Simon Gardner, Apr 14, 2004
    #10
  11. Curly

    dslr Guest

    Shoot a grey card and set a custom white balance and you should be OK.
     
    dslr, Apr 14, 2004
    #11
  12. With longer focal lengths, you can get farther away from the subject for a
    given reproduction ratio. This can be an advantage with some types of macro
    photography. The trade off is that the longer focal lengths result in
    shallower depth of field. This might be and advantage or disadvantage
    depending on what is being shot, but more often than not, I find myself
    having to stop way down to get an appropriate DoF, even with my 60mm Micro.
    For me, it would sometimes be nice to be able to get farther way, but more
    often (for my purposes) the depth of field is more important.

    HMc
     
    Howard McCollister, Apr 14, 2004
    #12
  13. Yah. If you know anything about this (admittedly highly specialist area) it
    may not be. Certainly most films have a real problem. Kodak used to
    maintain a data sheet years ago called [I paraphrase]: "Why do bluebells
    look pink in my photographs?" It was to do with the film's response outside
    the normal human eye frequency range to some of the colour and
    misinterpretation of same. Reasonably common problem with certain blue
    flowers and with fabric dyes derived from some plant materials.
     
    Simon Gardner, Apr 14, 2004
    #13
  14. Curly

    Bill Hilton Guest

    From: (Tom Monego)
    I think they are ideal for nature work, where the narrower field of view is
    great for avoiding distracting backgrounds and the longer working distance is
    helpful with butterflies or anything that's wary. Plus you have more room to
    place the fill flash without the front of the lens getting in the way. And in
    the Canon line the 180 L is a much sharper lens than the 100 f/2.8, though
    about $1,000 more expensive.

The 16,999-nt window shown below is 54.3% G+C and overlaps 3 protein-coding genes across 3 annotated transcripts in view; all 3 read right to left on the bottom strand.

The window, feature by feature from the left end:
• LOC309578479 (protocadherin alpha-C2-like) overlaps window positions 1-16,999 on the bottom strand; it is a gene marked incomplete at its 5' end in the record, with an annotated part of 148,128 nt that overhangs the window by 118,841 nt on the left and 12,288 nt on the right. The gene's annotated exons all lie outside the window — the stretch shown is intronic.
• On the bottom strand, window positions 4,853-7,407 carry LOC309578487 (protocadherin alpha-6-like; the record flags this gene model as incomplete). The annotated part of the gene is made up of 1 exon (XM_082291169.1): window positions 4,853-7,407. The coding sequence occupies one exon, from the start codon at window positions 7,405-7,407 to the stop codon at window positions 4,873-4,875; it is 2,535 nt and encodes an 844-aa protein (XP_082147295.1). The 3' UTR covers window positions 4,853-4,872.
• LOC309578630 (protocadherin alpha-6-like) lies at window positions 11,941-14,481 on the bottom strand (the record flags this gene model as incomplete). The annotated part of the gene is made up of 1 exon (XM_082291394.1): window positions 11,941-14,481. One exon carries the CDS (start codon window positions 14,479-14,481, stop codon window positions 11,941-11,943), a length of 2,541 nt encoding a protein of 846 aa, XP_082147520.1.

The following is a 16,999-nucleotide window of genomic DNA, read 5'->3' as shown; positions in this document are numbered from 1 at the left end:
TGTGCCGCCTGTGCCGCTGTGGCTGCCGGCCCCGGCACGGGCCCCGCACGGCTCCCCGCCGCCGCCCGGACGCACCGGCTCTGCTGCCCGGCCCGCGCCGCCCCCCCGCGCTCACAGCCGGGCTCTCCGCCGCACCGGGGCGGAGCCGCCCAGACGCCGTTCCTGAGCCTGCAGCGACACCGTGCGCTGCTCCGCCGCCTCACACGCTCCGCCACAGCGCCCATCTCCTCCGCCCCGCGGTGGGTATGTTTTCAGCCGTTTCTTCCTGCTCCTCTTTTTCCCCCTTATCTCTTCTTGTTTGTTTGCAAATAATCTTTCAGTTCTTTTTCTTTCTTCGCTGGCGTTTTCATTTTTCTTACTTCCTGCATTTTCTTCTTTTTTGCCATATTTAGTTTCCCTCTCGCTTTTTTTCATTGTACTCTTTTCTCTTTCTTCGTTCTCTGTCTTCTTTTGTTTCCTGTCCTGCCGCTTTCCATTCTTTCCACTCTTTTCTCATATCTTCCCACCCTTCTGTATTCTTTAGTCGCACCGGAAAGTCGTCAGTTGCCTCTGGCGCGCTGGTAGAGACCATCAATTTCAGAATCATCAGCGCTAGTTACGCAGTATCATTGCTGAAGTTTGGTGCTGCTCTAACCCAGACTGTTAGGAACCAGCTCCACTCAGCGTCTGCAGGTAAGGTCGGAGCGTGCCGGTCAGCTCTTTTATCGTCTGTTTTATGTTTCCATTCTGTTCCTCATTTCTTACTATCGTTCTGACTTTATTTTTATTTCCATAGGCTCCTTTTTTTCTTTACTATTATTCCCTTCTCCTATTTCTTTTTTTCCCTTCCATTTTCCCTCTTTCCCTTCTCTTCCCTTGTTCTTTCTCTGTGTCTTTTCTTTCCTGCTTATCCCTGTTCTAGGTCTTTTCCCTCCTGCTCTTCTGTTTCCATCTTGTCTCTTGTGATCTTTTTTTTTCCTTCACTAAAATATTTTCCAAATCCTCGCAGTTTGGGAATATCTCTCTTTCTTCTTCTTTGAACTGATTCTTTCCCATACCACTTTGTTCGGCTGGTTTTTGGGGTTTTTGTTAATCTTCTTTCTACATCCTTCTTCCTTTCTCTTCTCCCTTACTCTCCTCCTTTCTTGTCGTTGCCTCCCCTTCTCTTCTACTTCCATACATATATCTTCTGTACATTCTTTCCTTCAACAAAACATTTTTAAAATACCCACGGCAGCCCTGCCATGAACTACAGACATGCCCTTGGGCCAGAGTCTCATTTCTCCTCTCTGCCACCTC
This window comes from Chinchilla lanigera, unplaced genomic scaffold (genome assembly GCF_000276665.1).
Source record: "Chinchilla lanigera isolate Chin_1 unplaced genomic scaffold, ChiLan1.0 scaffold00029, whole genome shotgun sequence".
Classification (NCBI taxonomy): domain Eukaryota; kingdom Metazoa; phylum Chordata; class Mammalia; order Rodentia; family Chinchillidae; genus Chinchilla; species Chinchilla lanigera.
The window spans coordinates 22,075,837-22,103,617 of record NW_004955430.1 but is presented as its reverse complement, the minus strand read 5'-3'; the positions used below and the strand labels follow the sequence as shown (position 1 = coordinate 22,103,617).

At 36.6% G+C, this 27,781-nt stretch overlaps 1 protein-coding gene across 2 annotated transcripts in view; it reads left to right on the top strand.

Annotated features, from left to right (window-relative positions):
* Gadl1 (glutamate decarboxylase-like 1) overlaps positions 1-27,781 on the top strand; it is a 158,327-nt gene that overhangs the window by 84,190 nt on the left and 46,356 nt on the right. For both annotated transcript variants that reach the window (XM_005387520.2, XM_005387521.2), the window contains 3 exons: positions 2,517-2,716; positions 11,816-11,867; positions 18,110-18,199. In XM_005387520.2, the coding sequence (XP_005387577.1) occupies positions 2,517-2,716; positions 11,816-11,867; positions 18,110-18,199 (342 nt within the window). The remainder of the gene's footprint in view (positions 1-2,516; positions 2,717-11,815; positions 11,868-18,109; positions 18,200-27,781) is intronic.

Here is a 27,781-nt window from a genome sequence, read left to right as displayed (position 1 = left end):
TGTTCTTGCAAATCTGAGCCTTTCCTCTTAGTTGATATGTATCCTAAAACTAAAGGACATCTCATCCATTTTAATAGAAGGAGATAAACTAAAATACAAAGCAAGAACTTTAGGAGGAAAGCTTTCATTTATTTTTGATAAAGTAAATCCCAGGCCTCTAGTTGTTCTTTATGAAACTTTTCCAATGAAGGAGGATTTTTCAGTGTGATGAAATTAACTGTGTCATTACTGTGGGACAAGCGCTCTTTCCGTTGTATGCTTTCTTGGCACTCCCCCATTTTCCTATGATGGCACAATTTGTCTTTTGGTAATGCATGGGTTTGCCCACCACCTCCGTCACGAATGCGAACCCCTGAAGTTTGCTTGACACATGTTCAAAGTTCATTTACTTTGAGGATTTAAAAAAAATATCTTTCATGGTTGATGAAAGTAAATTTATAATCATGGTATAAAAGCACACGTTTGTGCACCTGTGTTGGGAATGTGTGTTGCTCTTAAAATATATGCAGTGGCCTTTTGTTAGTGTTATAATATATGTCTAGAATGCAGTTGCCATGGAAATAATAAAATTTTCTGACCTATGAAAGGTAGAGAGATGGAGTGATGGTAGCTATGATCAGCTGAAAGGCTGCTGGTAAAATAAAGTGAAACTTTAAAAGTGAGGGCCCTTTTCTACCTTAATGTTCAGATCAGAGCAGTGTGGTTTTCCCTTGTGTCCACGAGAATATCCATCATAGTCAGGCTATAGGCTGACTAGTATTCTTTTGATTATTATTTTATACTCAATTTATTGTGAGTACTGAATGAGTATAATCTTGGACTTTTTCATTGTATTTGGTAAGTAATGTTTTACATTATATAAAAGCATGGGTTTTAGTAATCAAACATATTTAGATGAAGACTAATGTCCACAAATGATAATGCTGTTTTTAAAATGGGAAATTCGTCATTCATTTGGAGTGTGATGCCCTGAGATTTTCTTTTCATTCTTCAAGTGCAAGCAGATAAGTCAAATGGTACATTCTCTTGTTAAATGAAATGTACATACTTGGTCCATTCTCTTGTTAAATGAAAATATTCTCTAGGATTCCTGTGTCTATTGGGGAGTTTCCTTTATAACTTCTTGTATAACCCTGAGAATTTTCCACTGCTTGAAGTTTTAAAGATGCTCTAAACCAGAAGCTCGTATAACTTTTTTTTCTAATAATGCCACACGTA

For the other things you mention, yeah, shorter is fine there :)
     
    Bill Hilton, Apr 14, 2004
    #14
  15. Curly

    Bill Hilton Guest

    From: "Howard McCollister"
    Actually the depth of field is identical at the same magnification ratio. In
    other words, dof with the 180 at 1:1 is the same as the dof of the 100 at 1:1,
    since you're further back.
     
    Bill Hilton, Apr 14, 2004
    #15
  16. Curly

    Bill Hilton Guest

    I'm using a Canon 1Ds (11 Mpixels, full frame) with both my 100 mm
    You're right Howard, I was thinking more "Gold Standard" than "prosumer" I
    guess :) BTW it's available for *only* $6,999 - 7,300 now pretty much
    everywhere ... such a deal!

    After using mine for a couple of weeks I think it's superior to 35 mm film in
    pretty much every way and I'll be selling three EOS-3 bodies soon, I guess.

    Bill
     
    Bill Hilton, Apr 14, 2004
    #16
  17. Curly

    dslr Guest

    I certainly had problems with my D30 with African Violets - and with
    film, when I scanned it - the purples always came out blue.
    However, when I shot bluebells with the D30 last year they came out just
    fine. Don't think I even bothered with a Custom WB setting, come to
    think of it.
     
    dslr, Apr 14, 2004
    #17
  18. Curly

    Paul J Gans Guest

    The camera bodies don't do macro. The lens does. Find the
    macro lens you like and by the body to match.

    ---- Paul J. Gans
     
    Paul J Gans, Apr 14, 2004
    #18
  19. Curly

    Randy Rhine Guest

    How true. I went with Canon 300D simply because of the MPE-65 and the
    MT24 macro flash. No regrets.

    rr
     
    Randy Rhine, Apr 14, 2004
    #19
  20. I certainly had problems with my D30 with African Violets - and with
    film, when I scanned it - the purples always came out blue.
    However, when I shot bluebells with the D30 last year they came out just
    fine. Don't think I even bothered with a Custom WB setting, come to
    think of it.[/QUOTE]

    I certainly wouldn't expect a digital camera to have the same problems as
    film with these plants.
     
    Simon Gardner, Apr 14, 2004
    #20